Primeval TitanPsychosis Crawler
To some, Magic is only those mediocre cards. To some, Magic is only Titans. To me, it's both. 

Having said that, I also like to play a lot of 2mans. Recently I'm playing lots of Modern 2mans for example. Dailies take a lot of time and I don't always have that time. Weekends seem to be good but then I'm writing my articles during weekends, so I'm busy normally.

: One thing I know about you is you aren't into the MOCs and I always wondered why. You are clearly a superior player to many and yet you mainly frequent the Player Run Events and the free to play rooms. You have an excellent collection, at least from what I've seen. Why not MOCs? PTQs?
Lord Erman: That is a good question. Surely I can tell you many different things here. Like time is a problem, I have a family and things like that. But do you want to know the "naked" truth? Here it is then: I lack the ambition. That's hard for me to confess but that's the truth. I lack the ambition to be a grinder. Sometimes I join a DE (Daily Event, known now as SE) and see the same names. Every day they are there. Almost every time they are there. They are ambitious people. They have a clear goal and they do not care about anything else. Enter a tournament, win it, win packs, cash them, enter the next tournament etc...  

But sadly I'm not someone like that. Yes, I have the cards. And yes, I'm an okay player and with a little bit of training I would get good results in those high level tournaments as well. But as I said I lack the ambition. Am I a power that is wasted? Most probably I am. Sad but true. But I like competition very much and I do play competitive Magic, so don't get me wrong. But that is not my life style, that's all I'm trying to say.

Winter.Wolf: Do you have any recommendations for those trying to break into more competitive play?
Lord Erman: Just look into the mirror and ask yourself this: "Do I have what it takes?" Forget decks and cards and everything. You have no excuse. Just ask yourself that question. If you're totally honest answer is a "Yes!", then there is always a deck you can start playing. There is always a cheap option that can win packs. The only thing that matters is whether or not you have the ambition. I looked into the mirror and didn't see that spark in me. If you have it, well, then good luck! Hopefully in time you will be the next LSV (Louis-Scott Vargas). I myself will never be, simply because I will never even try to be.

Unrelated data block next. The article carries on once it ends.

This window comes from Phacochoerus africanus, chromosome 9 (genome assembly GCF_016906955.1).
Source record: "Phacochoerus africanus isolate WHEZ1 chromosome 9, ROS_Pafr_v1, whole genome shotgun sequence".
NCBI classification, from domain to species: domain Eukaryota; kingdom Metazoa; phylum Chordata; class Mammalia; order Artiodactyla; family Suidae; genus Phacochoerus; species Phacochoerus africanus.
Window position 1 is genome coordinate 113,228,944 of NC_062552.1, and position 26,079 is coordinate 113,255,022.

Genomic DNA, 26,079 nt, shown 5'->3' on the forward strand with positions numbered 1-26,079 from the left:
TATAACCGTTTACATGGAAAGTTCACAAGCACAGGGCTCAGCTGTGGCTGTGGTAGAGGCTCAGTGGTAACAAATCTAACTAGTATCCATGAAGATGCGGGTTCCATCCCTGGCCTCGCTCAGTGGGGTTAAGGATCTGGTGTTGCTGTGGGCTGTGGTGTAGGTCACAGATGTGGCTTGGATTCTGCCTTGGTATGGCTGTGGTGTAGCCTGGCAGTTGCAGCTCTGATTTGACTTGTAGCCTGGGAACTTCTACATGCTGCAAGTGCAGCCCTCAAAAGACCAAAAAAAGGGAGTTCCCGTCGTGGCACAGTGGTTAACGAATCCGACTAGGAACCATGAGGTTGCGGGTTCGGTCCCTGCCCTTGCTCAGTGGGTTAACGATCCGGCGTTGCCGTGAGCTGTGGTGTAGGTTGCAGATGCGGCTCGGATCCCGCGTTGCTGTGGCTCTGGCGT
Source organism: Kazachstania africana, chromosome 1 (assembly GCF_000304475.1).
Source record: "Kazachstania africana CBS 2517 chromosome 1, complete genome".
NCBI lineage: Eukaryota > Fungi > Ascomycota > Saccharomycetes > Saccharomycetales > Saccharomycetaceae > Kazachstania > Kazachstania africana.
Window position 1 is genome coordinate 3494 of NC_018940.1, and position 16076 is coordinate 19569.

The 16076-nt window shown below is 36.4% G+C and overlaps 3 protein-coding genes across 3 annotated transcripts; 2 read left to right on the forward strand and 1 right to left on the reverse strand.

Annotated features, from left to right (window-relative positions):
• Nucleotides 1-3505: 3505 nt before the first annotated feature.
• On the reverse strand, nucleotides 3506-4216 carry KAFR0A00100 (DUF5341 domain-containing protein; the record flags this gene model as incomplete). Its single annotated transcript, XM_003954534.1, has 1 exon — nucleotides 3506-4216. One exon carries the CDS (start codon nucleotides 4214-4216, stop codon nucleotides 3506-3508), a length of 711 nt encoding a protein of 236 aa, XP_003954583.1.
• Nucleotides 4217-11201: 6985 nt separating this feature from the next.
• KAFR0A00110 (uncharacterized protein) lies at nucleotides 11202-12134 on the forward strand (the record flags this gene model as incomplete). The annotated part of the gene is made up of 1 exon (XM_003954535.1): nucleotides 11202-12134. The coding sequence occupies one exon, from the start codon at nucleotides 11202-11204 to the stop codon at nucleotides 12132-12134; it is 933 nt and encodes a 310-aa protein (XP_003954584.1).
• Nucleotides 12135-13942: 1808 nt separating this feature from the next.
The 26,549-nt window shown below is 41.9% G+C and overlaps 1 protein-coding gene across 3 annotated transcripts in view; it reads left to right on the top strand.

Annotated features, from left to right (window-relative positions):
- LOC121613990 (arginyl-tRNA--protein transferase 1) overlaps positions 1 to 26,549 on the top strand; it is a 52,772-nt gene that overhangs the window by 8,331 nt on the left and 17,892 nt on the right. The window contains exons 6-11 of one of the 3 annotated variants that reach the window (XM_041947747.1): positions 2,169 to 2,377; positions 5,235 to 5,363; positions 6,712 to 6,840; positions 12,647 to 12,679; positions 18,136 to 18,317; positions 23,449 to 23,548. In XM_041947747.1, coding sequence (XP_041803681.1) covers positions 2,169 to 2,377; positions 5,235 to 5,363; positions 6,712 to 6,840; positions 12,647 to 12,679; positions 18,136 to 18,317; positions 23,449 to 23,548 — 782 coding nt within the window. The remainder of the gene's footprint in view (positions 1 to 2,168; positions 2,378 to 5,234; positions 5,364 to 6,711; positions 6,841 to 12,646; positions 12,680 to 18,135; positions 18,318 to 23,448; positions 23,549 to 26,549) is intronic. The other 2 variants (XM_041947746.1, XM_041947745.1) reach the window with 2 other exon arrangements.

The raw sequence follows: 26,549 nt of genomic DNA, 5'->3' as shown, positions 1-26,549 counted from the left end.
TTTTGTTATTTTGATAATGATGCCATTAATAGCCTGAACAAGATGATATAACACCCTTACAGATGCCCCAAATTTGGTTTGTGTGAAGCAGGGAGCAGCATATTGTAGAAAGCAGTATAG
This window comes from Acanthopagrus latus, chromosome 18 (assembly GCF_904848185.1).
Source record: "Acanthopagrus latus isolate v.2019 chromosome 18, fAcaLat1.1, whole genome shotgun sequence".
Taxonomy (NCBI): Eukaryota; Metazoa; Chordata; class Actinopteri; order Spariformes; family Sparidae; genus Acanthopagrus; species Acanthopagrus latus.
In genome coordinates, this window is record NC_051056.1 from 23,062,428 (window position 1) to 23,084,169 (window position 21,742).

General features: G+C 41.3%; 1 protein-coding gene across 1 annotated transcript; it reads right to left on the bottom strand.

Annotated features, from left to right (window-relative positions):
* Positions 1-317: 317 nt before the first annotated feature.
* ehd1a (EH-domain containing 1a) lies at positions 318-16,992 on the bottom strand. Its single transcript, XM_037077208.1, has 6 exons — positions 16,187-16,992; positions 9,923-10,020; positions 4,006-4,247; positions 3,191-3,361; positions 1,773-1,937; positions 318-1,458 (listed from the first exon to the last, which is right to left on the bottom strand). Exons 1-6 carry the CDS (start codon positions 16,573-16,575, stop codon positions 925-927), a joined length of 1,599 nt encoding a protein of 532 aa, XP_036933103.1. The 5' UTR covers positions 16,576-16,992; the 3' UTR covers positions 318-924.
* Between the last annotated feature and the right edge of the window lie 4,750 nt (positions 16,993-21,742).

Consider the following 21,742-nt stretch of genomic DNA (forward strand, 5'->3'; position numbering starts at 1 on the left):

Winter.Wolf: Do you draft? Play Prerelease or Release Events? If not, why not?
Lord Erman: Do I draft? Of course I do! And very frequently even. The last time I played in one of those was... uhm... let me think... ah yes, it was just "recently" during the release events of M10. And no, that's not a typo. I said M10.  

Joking aside, drafting and other limited formats are not my cup of tea. That's also the reason why I never wrote an article about a draft or a sealed tournament. I'm a constructed player and I sadly don't enjoy limited formats. I simply don't like games where I play a Pacifism onto my opponent's Warpath Ghoul and then beat him with my Fiery Hellhound. I just don't like playing those kind of games. I like playing less powerful cards but there's a fine line between "less powerful" and "garbage". I have the utmost respect to all who like to draft and play sealed, but that's not me.
Having said that, I heard that cube draft is tons of fun. If we'll have that feature on MTGO sometime in the future, I might try it with friends to see what happens.
Birthing PodVenser, The SojournerStonehorn Dignitary
Something Lord Erman introduced me to Pre-Innistrad
On Rogue Writing:

Winter.Wolf: As noted above you are from Turkey which means English is not your first language. How do you manage (aside from a few goofs here or there) to bring such polished work week after week?